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Dame
Dame
Agnes Sybil Thorndike
Sybil Thorndike
CH DBE (24 October 1882 – 9 June 1976) was an English actress who toured internationally in Shakespearean productions, often appearing with her husband Lewis Casson. Bernard Shaw wrote Saint Joan specially for her, and she starred in it with great success. She was made Dame
Dame
Commander of the Order of the British Empire
Order of the British Empire
in 1931, and Companion of Honour
Companion of Honour
in 1970.

Contents

1 Early life 2 Career 3 Personal life 4 Films

4.1 Selected filmography

5 Television 6 In fiction 7 Famous quotes 8 Recognition 9 Bibliography 10 Notes 11 External links

Early life[edit]

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Thorndike was born in Gainsborough, Lincolnshire, to Arthur Thorndike and Agnes Macdonald. Her father was a canon of Rochester Cathedral. She was educated at Rochester Grammar School for Girls, and first trained as a classical pianist, making weekly visits to London
London
for music lessons at the Guildhall School of Music and Drama. Her childhood home in Rochester has been renamed after her.[3] She gave her first public performance as a pianist at the age of 11, but in 1899 was forced to give up playing owing to piano cramp. At the instigation of her brother, the author Russell Thorndike, she then trained as an actress under Elsie Fogerty at the Central School of Speech and Drama, then based at the Royal Albert Hall, London.[4] Career[edit]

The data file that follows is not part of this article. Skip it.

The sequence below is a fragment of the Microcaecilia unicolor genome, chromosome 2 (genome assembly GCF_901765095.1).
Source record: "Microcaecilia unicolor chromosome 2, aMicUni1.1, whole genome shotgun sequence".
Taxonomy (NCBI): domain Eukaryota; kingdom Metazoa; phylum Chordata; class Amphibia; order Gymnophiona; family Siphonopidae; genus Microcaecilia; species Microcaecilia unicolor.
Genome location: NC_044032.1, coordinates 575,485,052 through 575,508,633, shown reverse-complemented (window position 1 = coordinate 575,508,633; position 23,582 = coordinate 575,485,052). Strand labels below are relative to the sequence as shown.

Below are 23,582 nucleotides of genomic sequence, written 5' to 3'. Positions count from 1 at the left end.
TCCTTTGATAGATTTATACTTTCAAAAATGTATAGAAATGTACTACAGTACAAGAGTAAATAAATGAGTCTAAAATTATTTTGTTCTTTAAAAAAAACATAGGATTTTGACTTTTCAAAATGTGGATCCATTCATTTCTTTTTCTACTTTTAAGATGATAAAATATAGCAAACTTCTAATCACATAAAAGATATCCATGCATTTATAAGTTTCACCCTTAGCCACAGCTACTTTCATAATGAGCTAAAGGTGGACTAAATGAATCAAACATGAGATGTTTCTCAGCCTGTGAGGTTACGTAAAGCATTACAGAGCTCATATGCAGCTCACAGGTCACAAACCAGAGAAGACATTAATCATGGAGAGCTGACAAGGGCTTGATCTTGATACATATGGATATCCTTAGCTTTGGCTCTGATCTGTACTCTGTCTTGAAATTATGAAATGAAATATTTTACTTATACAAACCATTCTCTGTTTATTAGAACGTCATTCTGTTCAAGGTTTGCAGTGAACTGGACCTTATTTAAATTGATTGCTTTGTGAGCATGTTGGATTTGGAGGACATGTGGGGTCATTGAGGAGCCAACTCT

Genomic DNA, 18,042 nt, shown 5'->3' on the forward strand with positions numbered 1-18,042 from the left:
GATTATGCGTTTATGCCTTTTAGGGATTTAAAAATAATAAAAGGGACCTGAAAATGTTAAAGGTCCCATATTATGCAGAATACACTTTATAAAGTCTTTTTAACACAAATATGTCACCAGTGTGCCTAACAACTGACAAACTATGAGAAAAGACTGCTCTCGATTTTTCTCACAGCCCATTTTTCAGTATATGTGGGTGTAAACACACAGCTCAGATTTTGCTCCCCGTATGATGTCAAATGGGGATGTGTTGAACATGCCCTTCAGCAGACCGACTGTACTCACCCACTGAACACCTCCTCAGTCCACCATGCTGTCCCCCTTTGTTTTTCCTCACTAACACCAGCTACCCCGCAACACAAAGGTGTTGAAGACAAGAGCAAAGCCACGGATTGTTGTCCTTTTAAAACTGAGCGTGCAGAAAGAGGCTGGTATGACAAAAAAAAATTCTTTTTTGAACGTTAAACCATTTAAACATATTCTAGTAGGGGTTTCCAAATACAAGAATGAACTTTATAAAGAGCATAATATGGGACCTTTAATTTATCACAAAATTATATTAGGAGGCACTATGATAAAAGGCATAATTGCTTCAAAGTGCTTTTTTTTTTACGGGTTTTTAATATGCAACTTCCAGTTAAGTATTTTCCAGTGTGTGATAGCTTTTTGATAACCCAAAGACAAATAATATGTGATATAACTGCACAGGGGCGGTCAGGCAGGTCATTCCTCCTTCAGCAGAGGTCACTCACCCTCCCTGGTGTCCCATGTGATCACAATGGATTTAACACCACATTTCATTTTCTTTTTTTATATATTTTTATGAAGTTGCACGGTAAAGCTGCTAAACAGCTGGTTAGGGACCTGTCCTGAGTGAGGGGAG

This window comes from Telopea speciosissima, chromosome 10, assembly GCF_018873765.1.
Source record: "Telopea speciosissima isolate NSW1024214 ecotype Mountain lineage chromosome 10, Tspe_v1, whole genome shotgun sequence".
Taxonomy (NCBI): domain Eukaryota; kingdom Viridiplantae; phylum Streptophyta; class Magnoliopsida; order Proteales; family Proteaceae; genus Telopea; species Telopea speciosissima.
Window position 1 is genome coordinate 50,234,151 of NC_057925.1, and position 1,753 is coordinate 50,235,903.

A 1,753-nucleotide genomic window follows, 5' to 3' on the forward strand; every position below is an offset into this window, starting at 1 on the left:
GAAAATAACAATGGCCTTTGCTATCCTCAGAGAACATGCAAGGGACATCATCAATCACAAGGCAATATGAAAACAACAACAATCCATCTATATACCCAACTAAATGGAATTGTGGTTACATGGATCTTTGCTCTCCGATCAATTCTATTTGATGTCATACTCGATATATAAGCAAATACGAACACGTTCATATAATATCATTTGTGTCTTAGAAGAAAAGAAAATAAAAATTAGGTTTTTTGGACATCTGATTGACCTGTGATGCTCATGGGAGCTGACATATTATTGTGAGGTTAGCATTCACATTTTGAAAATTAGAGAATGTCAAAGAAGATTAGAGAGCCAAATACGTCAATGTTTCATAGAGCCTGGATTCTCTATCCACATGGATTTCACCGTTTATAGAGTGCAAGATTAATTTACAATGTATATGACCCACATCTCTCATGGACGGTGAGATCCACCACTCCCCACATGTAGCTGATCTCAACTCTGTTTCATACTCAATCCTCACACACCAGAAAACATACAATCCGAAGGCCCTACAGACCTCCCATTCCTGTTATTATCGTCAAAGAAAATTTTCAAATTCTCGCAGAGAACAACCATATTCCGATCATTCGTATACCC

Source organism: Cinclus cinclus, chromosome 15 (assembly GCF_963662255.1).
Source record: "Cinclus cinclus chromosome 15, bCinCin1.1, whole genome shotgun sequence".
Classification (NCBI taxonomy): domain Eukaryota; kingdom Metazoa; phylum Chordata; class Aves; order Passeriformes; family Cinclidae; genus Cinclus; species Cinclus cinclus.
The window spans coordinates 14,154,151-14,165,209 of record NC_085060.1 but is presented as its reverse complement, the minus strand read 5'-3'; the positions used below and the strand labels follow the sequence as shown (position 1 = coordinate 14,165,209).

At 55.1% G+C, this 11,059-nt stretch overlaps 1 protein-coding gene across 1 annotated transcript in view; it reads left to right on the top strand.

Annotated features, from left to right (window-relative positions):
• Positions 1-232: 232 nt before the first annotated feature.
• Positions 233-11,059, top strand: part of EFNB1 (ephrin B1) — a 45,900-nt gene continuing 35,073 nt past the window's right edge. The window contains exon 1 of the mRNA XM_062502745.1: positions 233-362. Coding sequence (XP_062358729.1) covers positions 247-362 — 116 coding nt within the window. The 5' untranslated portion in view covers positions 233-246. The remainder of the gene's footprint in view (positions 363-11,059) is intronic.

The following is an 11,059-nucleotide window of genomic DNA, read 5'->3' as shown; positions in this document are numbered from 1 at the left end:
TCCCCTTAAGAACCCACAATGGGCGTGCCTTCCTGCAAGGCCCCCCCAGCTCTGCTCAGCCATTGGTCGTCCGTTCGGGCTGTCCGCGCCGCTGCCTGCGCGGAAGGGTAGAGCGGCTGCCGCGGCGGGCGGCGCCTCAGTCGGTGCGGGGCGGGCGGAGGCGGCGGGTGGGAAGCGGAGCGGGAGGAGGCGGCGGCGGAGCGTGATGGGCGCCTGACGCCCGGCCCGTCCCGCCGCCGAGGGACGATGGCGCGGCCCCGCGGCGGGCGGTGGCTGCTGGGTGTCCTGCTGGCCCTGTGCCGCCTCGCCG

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At the age of 21 she was offered her first professional contract: a tour of the United States with the actor-manager Ben Greet's company. She made her first stage appearance in Greet's 1904 production of Shakespeare's The Merry Wives of Windsor. She went on to tour the U.S. in Shakespearean repertory for four years, playing some 112 roles.[citation needed] In 1908, she was spotted by the playwright George Bernard Shaw
George Bernard Shaw
when she understudied the leading role of Candida in a tour directed by Shaw himself. There she also met her future husband, Lewis Casson. They were married in December 1908, and had four children: John (1909–1999), Christopher (1912–1996), Mary (1914–2009), and Ann (1915–1990). She was survived by four children and a number of grandchildren and great-grandchildren when she died.[citation needed] She joined Annie Horniman's company in Manchester
Manchester
(1908–09 and 1911–13), went to Broadway in 1910, and then joined the Old Vic Company in London
London
(1914–18), playing leading roles in Shakespeare and in other classic plays. After the war, she played Hecuba
Hecuba
in Euripides
Euripides
The Trojan Women
The Trojan Women
(1919–20), then from 1920–22 Thorndike and her husband starred in a British version of France's Grand Guignol directed by Jose Levy.[citation needed] She returned to the stage in the title role of George Bernard Shaw's Saint Joan in 1924, which had been written with her specifically in mind. The production was a huge success, and was revived repeatedly until her final performance in the role in 1941. In 1927, Thorndike appeared in a short film of the cathedral scene from Saint Joan made in the DeForest Phonofilm